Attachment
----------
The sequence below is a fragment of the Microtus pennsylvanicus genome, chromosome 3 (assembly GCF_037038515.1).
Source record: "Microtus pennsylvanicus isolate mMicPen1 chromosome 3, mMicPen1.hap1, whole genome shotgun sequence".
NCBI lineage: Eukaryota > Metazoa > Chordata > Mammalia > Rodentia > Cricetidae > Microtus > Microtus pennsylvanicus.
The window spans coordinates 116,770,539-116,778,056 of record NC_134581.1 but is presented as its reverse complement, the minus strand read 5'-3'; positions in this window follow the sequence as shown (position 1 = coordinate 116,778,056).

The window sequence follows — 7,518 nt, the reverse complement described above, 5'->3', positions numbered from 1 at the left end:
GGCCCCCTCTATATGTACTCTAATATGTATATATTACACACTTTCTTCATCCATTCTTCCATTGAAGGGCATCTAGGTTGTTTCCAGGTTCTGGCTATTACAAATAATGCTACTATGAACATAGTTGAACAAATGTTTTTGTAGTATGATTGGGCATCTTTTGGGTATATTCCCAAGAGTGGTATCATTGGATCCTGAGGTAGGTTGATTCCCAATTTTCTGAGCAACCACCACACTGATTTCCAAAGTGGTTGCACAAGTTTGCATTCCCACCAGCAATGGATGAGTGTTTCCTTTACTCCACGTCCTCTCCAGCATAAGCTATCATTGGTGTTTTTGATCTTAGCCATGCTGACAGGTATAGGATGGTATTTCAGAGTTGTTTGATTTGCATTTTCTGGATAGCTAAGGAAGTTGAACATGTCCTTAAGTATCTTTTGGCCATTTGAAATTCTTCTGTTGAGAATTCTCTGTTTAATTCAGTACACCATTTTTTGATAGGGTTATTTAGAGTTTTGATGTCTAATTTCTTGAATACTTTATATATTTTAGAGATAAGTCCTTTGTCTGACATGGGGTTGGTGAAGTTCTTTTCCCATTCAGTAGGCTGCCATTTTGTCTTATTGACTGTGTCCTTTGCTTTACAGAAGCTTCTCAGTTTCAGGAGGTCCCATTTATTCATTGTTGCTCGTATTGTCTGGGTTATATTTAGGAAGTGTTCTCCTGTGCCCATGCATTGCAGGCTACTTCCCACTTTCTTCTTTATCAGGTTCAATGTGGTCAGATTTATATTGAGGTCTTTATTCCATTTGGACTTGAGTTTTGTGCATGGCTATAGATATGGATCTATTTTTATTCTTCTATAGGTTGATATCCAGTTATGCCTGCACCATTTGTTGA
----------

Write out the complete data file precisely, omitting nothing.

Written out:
The sequence below is a fragment of the Microtus pennsylvanicus genome, chromosome 3 (assembly GCF_037038515.1).
Source record: "Microtus pennsylvanicus isolate mMicPen1 chromosome 3, mMicPen1.hap1, whole genome shotgun sequence".
NCBI lineage: Eukaryota > Metazoa > Chordata > Mammalia > Rodentia > Cricetidae > Microtus > Microtus pennsylvanicus.
The window spans coordinates 116,770,539-116,778,056 of record NC_134581.1 but is presented as its reverse complement, the minus strand read 5'-3'; positions in this window follow the sequence as shown (position 1 = coordinate 116,778,056).

The window sequence follows — 7,518 nt, the reverse complement described above, 5'->3', positions numbered from 1 at the left end:
GGCCCCCTCTATATGTACTCTAATATGTATATATTACACACTTTCTTCATCCATTCTTCCATTGAAGGGCATCTAGGTTGTTTCCAGGTTCTGGCTATTACAAATAATGCTACTATGAACATAGTTGAACAAATGTTTTTGTAGTATGATTGGGCATCTTTTGGGTATATTCCCAAGAGTGGTATCATTGGATCCTGAGGTAGGTTGATTCCCAATTTTCTGAGCAACCACCACACTGATTTCCAAAGTGGTTGCACAAGTTTGCATTCCCACCAGCAATGGATGAGTGTTTCCTTTACTCCACGTCCTCTCCAGCATAAGCTATCATTGGTGTTTTTGATCTTAGCCATGCTGACAGGTATAGGATGGTATTTCAGAGTTGTTTGATTTGCATTTTCTGGATAGCTAAGGAAGTTGAACATGTCCTTAAGTATCTTTTGGCCATTTGAAATTCTTCTGTTGAGAATTCTCTGTTTAATTCAGTACACCATTTTTTGATAGGGTTATTTAGAGTTTTGATGTCTAATTTCTTGAATACTTTATATATTTTAGAGATAAGTCCTTTGTCTGACATGGGGTTGGTGAAGTTCTTTTCCCATTCAGTAGGCTGCCATTTTGTCTTATTGACTGTGTCCTTTGCTTTACAGAAGCTTCTCAGTTTCAGGAGGTCCCATTTATTCATTGTTGCTCGTATTGTCTGGGTTATATTTAGGAAGTGTTCTCCTGTGCCCATGCATTGCAGGCTACTTCCCACTTTCTTCTTTATCAGGTTCAATGTGGTCAGATTTATATTGAGGTCTTTATTCCATTTGGACTTGAGTTTTGTGCATGGCTATAGATATGGATCTATTTTTATTCTTCTATAGGTTGATATCCAGTTATGCCTGCACCATTTGTTGA